Little do they know that a poem written by Yates proves that the Antichrist has been around forever and is probably a very old man by now.

    This post wins the sarcasm award for use of quotation marks.

    And yes, I did have to crack my Bible and actually, you know, read it to remember if Ps139 was actually Davidic. Evangelicals should try reading their bibles sometime.

  • http://www.facebook.com/jrandyowens Randy Owens

    It is hard to underestimate the political significance of this reversal.

    Oy, what is it with people these days?  He doesn’t even know his underestimate from his overestimate?  They’re kind of diametrically opposed to each other.  (Not that this has any bearing on his points, of course; just an aside on my part.)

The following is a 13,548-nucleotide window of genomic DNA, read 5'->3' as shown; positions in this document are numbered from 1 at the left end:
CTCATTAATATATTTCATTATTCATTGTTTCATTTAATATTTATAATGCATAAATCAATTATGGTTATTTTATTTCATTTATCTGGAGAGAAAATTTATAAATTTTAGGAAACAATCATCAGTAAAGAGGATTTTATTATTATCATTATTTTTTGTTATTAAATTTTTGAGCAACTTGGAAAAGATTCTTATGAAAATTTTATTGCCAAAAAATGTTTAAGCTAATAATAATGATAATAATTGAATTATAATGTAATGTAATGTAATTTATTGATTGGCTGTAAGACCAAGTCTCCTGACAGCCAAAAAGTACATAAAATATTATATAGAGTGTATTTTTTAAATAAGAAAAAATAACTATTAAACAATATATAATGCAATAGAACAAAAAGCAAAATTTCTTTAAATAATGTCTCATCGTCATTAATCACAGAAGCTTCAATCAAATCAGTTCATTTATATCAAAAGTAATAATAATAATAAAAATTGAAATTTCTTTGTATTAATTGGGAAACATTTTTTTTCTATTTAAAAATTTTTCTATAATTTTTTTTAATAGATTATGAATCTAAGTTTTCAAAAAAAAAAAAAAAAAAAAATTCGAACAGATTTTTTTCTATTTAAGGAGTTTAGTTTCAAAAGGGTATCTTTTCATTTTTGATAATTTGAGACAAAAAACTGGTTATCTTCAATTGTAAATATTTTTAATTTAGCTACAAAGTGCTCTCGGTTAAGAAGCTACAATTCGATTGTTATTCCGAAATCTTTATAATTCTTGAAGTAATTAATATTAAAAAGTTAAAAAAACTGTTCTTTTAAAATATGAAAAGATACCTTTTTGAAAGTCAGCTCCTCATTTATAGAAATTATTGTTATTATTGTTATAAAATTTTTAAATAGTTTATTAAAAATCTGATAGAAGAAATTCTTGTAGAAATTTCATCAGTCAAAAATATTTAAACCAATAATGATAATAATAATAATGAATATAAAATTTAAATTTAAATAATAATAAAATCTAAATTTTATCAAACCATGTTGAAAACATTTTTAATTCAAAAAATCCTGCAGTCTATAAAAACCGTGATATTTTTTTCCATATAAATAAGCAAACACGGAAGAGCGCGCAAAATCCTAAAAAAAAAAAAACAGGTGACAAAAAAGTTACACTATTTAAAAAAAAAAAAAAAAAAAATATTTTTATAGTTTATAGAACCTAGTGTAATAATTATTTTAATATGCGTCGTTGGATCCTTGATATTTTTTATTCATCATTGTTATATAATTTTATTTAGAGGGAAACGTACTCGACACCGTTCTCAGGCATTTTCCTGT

• http://2012prophecy.net DM I.M.Cango

    Fundamental Christian –  No fun, too much damn, and not enough mental.

  • http://www.facebook.com/belljt John Bell

    Yes, David was a king and thought God knitted his bones and organs. Us commoners, not necessarily.

  • He

     And the thing that kills me is that the Hebrew for that psalm is very, very ambiguous–the grammar is incoherent, the words themselves don’t really make a whole lot of sense, and yet people use it to justify trying to take control of my life!

  • [rwk]

    Okay, so let me see if I understand this. An evangelical Christian organization published a book in which the author admitted he couldn’t sign on with the standard evangelical view that life begins at conception. A backlash from the evangelical community forced the book to be withdrawn by the publisher.

    Doesn’t that show the exact opposite of what the title suggests?